What you know about Arabica Coffee

Coffee is one of the most popular hot beverages in the world. It has a rich flavor and offers a range of health benefits. It also provides a boost of energy and can help improve mood.

The arabica species of the coffee plant (Coffea arabica) is responsible for around 60% of the total world production. This species has a sweeter and fruitier taste than its counterpart coffea canephora.


The story of coffee’s rise from a simple fruit seed to the world’s most traded global commodity begins in Africa and Arabia. The botanical species Coffea arabica traces its origin to the country of Ethiopia, from where it spread across the African continent and to the Pacific islands.

The distinguishing feature of Arabica beans is their elongated shape and curved groove, which sets them apart from the rounder, more circular beans of the competing species Coffea canephora. They also contain half the caffeine of Robusta coffee beans, making them more enjoyable for many people to consume.

Around the turn of the 20th century, humans began intentional cultivation and selection of cultivars that would yield higher harvests and better resistance to climate change and disease. Arabica coffee plants are more delicate than other species and require specific climatic conditions. They can only be grown in warm and sheltered areas and are susceptible to pests. This makes them more expensive to produce than other species.


Arabica Coffee is known for its smoother taste, often with chocolatey and fruity undertones. It also tends to have lower caffeine levels than Robusta coffee beans. This makes it an excellent choice for those who are new to coffee or those who prefer a lighter brew.

The flavor of arabica coffee varies depending on the nation and region where it is grown. The specialty coffee industry focuses on promoting single-origin arabica beans with distinct flavor profiles, as well as transparency in production and sourcing practices.

There are dozens of arabica cultivars, but Bourbon and Typica are the two most popular. Bourbon trees are distinguished by their rounded leaves and dense foliage, while Typica plants are characterized by their oval-shaped cherries. Both are found in Central and South America. They are resistant to drought and disease. Unlike other coffee species, arabica has a high level of chlorogenic acids. These are powerful antioxidants that can help prevent the development of free radicals in the body. They also contain choline and trigonelline, which are important nutrients for healthy skin.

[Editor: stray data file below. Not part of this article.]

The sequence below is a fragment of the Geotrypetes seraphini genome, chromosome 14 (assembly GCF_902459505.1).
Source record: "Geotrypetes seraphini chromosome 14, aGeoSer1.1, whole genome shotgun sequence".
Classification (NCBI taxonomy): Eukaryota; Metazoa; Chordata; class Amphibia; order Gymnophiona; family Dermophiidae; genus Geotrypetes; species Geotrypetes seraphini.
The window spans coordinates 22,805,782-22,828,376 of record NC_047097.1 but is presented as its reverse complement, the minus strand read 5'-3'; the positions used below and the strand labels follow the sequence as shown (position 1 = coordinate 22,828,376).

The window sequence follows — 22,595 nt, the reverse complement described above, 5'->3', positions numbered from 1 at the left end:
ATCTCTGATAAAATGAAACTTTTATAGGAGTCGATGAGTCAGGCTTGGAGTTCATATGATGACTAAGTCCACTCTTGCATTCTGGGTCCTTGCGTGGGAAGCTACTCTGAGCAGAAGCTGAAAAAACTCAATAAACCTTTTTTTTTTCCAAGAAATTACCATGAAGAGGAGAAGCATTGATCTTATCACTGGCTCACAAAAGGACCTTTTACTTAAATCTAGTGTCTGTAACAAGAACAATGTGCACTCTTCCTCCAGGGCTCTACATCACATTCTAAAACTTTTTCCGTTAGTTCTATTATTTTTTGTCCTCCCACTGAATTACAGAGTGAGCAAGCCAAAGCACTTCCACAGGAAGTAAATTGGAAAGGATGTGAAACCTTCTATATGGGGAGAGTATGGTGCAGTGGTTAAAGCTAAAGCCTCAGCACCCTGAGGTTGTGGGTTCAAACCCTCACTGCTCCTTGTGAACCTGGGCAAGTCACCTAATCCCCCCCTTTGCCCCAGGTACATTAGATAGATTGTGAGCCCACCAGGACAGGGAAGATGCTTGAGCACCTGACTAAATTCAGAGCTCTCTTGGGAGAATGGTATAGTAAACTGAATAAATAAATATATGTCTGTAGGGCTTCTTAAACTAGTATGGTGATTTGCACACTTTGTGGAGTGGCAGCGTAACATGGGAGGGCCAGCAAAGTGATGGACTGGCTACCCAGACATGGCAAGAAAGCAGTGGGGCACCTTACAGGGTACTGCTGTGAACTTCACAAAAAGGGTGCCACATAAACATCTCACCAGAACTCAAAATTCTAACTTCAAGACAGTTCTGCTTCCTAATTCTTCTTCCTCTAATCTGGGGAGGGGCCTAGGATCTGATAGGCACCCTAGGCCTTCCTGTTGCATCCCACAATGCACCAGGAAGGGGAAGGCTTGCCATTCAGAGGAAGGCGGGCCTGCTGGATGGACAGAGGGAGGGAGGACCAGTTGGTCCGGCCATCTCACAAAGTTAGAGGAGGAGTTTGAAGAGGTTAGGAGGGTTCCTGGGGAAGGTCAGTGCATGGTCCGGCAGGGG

Health Benefits

Arabica is the most popular variety of coffee around the world. This variety is known to be rich in antioxidants and minerals. It is also an excellent source of energy. The caffeine in this variety is a natural stimulant that can help shake off morning fatigue. It works by blocking an inhibitory neurotransmitter called adenosine.

Moreover, the chlorogenic acids and caffeine in this variety can assist with decreasing irritation in skin conditions like dermatitis and psoriasis. It can even reduce the appearance of dark circles under the eyes. In addition, it can be helpful for preventing chronic diseases like cardiovascular disease and diabetes.

In addition to its stimulating effects, the caffeine in arabica is also a powerful diuretic. This is important in terms of regulating the body’s water balance and regulating blood pressure. Furthermore, it contains small amounts of niacin and magnesium. It can keep the skin healthy and moisturized. This is why it is widely used in beauty products.


The ICE coffee market moved down 6.6 cents this week ending at 181.6 US cents/lb basis the most active May contract. The market opened up this week as easing differentials across Colombia and Central America triggered some index buying, but this was quickly overwhelmed by speculative selling.

The spread between the December and March contracts collapsed to levels not seen in over a year. This, combined with rising futures prices, is making it harder for trade houses to sell ICE certified stocks (the lowest quality coffee available at destination) to their customers.

This was highlighted by the rise in pending gradings this week to just over 50 thousand bags. This reflects the fact that nearby coffee is not being sold and rather put up for grading at a significant discount to the physical price at origin. This is a sign of the ongoing supply imbalance in the coffee market.

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